New diabetes medication hits the market

February 22, 2012

As we continue to learn more about type 2 diabetes, researchers are finding new ways to treat it. Type 2 diabetes in some ways can be more complex than type 1, in that there are many factors causing blood sugar to be elevated: insulin resistance of the body’s cells, decreased insulin secretion by the pancreas, overproduction of glucose from the liver, improper timing of gut hormones and, the newest find, over-reabsorption of glucose in the kidneys.

This is why there are so many different drugs used to treat type 2 diabetes! Using multiple medications for diabetes treatment does not necessarily mean that your diabetes is “worse.” I like to think of it as treating many different facets of diabetes in order to improve blood sugar control.

You may have heard of, or be taking, Byetta.  Byetta (exenatide) is an injectable medication in the class called GLP-1 receptor agonists or “incretin mimetics.”  Byetta is given 30-60 minutes before 2 meals a day, usually breakfast and dinner, and performs many functions:

  • Slows gastric emptying (how fast your stomach digests food)
  • Increases satiety (feeling of fullness after a meal)
  • Increases insulin production, but only in the presence of glucose
  • Decreases glucose production by the liver
  • Helps promote weight loss

Now there’s a new GLP-1 receptor agonist that performs the same functions as Byetta, except it is available in a once-weekly, long-acting injectable dose. It’s called Bydureon (a long-acting form of exenatide). Even though Byetta and Bydureon are injectable medications, they are not insulin.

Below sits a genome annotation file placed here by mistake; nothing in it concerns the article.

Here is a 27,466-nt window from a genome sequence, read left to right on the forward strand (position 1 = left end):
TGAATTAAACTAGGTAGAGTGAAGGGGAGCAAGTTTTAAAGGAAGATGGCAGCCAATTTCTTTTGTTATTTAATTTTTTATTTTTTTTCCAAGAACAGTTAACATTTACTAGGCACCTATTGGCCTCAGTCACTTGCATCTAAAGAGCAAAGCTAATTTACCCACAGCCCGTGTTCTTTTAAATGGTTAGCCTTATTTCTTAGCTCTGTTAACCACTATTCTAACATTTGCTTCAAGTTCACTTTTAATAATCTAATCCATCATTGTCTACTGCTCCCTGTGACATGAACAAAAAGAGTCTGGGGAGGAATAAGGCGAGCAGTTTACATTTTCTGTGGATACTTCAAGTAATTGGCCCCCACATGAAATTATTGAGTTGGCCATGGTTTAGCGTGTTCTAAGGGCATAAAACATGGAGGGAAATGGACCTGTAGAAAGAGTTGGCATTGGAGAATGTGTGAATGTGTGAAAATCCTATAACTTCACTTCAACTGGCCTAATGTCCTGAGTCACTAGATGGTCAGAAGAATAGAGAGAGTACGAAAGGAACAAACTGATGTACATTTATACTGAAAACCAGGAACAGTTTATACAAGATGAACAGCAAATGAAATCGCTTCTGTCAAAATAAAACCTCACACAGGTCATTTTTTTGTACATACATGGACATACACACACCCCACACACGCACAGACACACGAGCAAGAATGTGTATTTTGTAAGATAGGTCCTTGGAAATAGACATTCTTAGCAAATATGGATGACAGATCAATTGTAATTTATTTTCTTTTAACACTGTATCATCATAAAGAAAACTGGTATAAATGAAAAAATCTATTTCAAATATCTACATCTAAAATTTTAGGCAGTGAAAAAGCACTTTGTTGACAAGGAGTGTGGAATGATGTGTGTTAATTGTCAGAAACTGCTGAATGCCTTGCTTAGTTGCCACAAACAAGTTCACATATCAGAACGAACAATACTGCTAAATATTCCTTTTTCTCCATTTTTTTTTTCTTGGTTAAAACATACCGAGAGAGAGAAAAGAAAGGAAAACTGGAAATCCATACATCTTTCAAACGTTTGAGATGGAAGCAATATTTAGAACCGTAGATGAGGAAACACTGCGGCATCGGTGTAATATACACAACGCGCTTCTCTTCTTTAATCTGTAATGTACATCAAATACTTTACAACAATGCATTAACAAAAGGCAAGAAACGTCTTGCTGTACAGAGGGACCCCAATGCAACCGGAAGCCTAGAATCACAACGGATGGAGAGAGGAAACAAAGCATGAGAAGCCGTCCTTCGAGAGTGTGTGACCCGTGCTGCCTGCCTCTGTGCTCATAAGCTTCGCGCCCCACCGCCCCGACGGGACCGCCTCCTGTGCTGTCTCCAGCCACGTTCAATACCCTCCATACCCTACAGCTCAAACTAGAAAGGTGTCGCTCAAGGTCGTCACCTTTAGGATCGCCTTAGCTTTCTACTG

If you have type 2 diabetes and you’re having trouble controlling blood sugars, Bydureon could be a good option for you because you only have to take it once per week, versus twice per day. Side effects include symptoms of nausea, vomiting and sometimes diarrhea (even more prominent than with Byetta). Nausea is a common side effect of both Byetta and Bydureon–in fact this is one of the reasons these medications are used. They help people learn to stop eating when satisfied and prevent overeating. Overeating when taking Byetta or Bydureon typically increases symptoms of nausea. Both Byetta and Bydureon are not recommended as the first treatment for type 2 diabetes and should be used in conjunction with diet and exercise. Talk to your doctor to find out if a GLP-1 receptor agonist might be right for you.

There are some serious warnings related to taking Bydureon. You will find that both Byetta and Bydureon carry warnings of thyroid tumors and medullary thyroid cancer (MTC); which developed in animal studies. It is advised that people  with a history or family history of MTC not take Bydureon. Bydureon also increases your risk for acute pancreatitis. It is advised that you tell your doctor if you have had pancreatitis, gallstones, high triglycerides or a history of alcoholism prior to starting Bydureon.

For more information about Bydureon, click here. If you feel like your diabetes care plan isn’t working as you’d like, also consider meeting with a Diabetes Educator or Registered Dietitian.

Photo credit: posterize


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